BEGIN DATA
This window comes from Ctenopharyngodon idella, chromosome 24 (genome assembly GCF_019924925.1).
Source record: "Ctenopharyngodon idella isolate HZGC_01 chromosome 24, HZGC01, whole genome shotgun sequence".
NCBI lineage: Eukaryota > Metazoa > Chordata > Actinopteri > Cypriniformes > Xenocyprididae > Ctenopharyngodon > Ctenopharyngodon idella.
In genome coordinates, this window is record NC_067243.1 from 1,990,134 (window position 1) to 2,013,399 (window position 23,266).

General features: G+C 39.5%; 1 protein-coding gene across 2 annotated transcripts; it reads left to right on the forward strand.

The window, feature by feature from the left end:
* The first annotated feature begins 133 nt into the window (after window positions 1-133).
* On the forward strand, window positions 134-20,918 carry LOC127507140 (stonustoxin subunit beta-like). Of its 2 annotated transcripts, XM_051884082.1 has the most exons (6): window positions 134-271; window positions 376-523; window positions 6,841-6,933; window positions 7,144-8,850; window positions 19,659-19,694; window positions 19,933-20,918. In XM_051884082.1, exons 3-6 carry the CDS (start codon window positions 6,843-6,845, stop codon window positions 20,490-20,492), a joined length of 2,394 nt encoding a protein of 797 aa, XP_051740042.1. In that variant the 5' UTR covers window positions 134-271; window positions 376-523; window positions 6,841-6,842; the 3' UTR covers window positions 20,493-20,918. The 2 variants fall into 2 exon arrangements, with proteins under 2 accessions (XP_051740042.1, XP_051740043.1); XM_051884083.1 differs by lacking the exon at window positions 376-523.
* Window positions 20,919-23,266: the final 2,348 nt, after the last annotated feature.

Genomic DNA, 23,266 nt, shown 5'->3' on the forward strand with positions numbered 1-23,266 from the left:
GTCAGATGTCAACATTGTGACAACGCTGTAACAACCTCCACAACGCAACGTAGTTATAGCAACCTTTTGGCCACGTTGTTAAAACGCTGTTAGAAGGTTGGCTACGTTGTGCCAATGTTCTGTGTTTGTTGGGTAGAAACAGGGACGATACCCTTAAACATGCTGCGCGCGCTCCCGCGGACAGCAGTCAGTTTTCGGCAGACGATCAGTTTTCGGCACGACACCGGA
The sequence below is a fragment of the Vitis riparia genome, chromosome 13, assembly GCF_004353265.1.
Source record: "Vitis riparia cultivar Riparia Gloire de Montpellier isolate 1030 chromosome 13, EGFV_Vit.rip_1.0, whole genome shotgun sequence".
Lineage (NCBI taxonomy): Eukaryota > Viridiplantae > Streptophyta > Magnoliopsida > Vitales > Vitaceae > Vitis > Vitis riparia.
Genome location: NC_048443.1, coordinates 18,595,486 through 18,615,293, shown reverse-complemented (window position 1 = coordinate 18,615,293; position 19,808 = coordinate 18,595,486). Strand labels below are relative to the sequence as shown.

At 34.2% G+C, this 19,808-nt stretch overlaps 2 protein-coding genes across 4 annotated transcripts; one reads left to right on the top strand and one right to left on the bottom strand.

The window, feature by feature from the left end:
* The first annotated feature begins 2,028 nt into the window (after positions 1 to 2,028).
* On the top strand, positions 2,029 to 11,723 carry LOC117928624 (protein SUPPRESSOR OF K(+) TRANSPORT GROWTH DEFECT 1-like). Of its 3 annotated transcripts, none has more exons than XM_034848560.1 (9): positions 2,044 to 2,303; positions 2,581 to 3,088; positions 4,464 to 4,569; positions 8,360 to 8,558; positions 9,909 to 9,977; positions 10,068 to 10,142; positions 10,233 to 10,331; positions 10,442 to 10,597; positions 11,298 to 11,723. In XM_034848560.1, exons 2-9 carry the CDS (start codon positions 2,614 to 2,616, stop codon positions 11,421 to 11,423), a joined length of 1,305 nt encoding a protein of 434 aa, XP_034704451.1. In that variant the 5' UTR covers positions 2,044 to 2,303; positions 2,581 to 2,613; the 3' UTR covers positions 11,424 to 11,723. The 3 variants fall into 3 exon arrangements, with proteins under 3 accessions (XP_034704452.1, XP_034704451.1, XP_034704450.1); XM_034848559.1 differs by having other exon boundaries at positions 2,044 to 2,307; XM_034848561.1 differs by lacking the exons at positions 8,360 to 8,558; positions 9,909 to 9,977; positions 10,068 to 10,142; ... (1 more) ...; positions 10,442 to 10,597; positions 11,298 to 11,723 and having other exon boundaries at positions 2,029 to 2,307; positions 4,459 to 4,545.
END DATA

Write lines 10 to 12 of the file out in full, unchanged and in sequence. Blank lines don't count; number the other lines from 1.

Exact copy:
Genomic DNA, 23,266 nt, shown 5'->3' on the forward strand with positions numbered 1-23,266 from the left:
GTCAGATGTCAACATTGTGACAACGCTGTAACAACCTCCACAACGCAACGTAGTTATAGCAACCTTTTGGCCACGTTGTTAAAACGCTGTTAGAAGGTTGGCTACGTTGTGCCAATGTTCTGTGTTTGTTGGGTAGAAACAGGGACGATACCCTTAAACATGCTGCGCGCGCTCCCGCGGACAGCAGTCAGTTTTCGGCAGACGATCAGTTTTCGGCACGACACCGGA
The sequence below is a fragment of the Vitis riparia genome, chromosome 13, assembly GCF_004353265.1.